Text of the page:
Tuesday, February 27, 2007

Going on a dolphin watch tour can be the experience of a lifetime!

Dolphins show curiosity when they rise above the water surface to look people straight in the eye, in a behavior called glancing.

Elation welled up at John's Pass. "DOLPHINS!," people on a passing boat shrieked at dolphins swimming by. Their captivated cry had the characteristic two-tone inflection. Curiously, most English speakers use the same call to triumphantly announce the presence of dolphins. What class did all of us take that taught us the same gleeful call?

The striking similarity of calls across excited human on-lookers reflects the excitement these sleek gray mammals engender in many people. Dolphins at sea almost invariably generate great human excitement, warm affection, or at least curiosity, often all three.Should we be surprised? After all, humans love animals in general. We're the great nurturing species. Millions of us call pets beloved family members. We cater to pet beauty salons, hotels, training camps and cemeteries. We devote countless hours to observe, conserve and rehabilitate wild animals. Animal TV programs run 24 hours a day. But dolphins?

We seem to hold them in special esteem, especially children. We've mentioned dolphins with admiration as long as we've been writing down human history. I've always wondered if our attraction to dolphins is unique.Maybe people like dolphins because dolphins like people. Actually, I don't know if they like us. But they're clearly curious about us. Maybe this is why we like them. How many free-ranging animals (whom you don't feed) seem curious about you?

Dolphins show curiosity about people when they swim alongside boats at sea, like the many delightful strolls we've been granted with wild dolphins . True, sometimes they only come to surf our bows. But they often swim quietly alongside us as we crane for a closer look . They don't have to do this. Fish certainly don't.Dolphins show further curiosity when they rise above the water surface to look us straight in the eye, behavior called glancing.

Despite their adaptation to the sea, dolphins can see several feet into the air . As we immediately bond to puppies that lick us, we bond to glancing dolphins after just one of these wondrous encounters. No one knows what they actually see when they glance up at us. Dolphins lack the optical pigments for seeing the color blue. Maybe they're just trying to resolve this strange species with the large dark eyes. After all, there are few natural counterparts to sunglasses.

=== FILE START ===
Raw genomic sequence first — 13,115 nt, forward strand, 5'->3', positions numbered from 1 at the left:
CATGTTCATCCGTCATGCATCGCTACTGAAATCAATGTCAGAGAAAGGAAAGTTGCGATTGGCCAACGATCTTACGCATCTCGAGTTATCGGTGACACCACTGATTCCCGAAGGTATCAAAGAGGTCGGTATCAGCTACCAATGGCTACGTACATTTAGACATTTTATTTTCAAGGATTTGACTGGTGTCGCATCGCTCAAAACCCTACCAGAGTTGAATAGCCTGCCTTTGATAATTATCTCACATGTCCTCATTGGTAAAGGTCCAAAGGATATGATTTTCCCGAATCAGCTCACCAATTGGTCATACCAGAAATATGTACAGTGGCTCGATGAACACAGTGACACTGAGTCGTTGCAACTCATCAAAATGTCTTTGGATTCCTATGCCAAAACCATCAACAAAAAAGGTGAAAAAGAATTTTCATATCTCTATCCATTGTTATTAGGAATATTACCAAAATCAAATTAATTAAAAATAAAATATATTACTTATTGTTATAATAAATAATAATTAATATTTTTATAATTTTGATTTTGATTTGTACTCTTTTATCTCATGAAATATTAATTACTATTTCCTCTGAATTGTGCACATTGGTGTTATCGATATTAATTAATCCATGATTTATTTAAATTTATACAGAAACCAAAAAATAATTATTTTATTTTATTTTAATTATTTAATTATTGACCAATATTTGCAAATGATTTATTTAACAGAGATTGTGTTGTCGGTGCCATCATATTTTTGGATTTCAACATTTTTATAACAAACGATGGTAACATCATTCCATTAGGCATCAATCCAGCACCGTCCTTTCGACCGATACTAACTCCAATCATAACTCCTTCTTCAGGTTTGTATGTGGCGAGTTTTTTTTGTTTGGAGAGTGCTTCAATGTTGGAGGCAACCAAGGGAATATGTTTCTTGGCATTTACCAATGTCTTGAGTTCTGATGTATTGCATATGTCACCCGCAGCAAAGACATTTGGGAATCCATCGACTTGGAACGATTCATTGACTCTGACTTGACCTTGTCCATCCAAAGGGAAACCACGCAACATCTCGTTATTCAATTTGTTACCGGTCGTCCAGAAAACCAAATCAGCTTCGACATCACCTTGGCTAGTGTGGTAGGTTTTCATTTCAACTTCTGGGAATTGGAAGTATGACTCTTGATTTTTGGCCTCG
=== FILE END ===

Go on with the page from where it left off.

Maybe they're curious about our resounding footsteps as we pound across the boat to get a better look at them. How flattering that they're looking back.Even more intriguing, dolphins leap next to your boat . When they jump repeatedly, are they just trying to get a better look at you? It doesn't happen often and your camera is rarely ready. But isn't it a cherished memory? Then there're those times when they do something unexpected, like the time P suddenly breached twice off our bow before resuming her nearby search for breakfast for the next 15 minutes.

If her gesture meant threat or anger, wouldn't she have swum away?In the few places in the world (NOT the USA) where, with the right permit, you can swim with wild habituated dolphins (dolphins who are used to people), you experience their curiosity directly, like when a dolphin comes over to inspect you.Can you imagine a dolphin approaching directly and stopping three feet away? You hover, waiting. They become very still.

They look deep into your eyes. Their head nods up and down almost imperceptibly. They're echolocating on you, beaming sound through your body. Your heart is pounding. They know it. You don't feel as much as you sense their revealing shower of sound. When they stare deeply and frankly into your eyes, it's like meeting a person in a dolphin costume. As they hold your gaze, you think, "How do you do?" as your hand moves to shake hands.

Talk about an amazing moment with a wild animal.Dolphins' depth of gaze is remarkable considering the blank gaze of many fish and sharks.Finally, free-ranging dolphins show their awareness when they appear to interpret your intentions, like when they wait for you. I'll never forget that first time. I was swimming strong to catch up to a pair of distant dolphins. One glanced back.

Then they did the unforgettable: They stopped and waited. Breathless from swimming and the idea that they might've recognized my intentions, I pulled up next to them. We three fell into step.What class did the dolphins take to learn about humans?

Quick "Facts about Dolphins"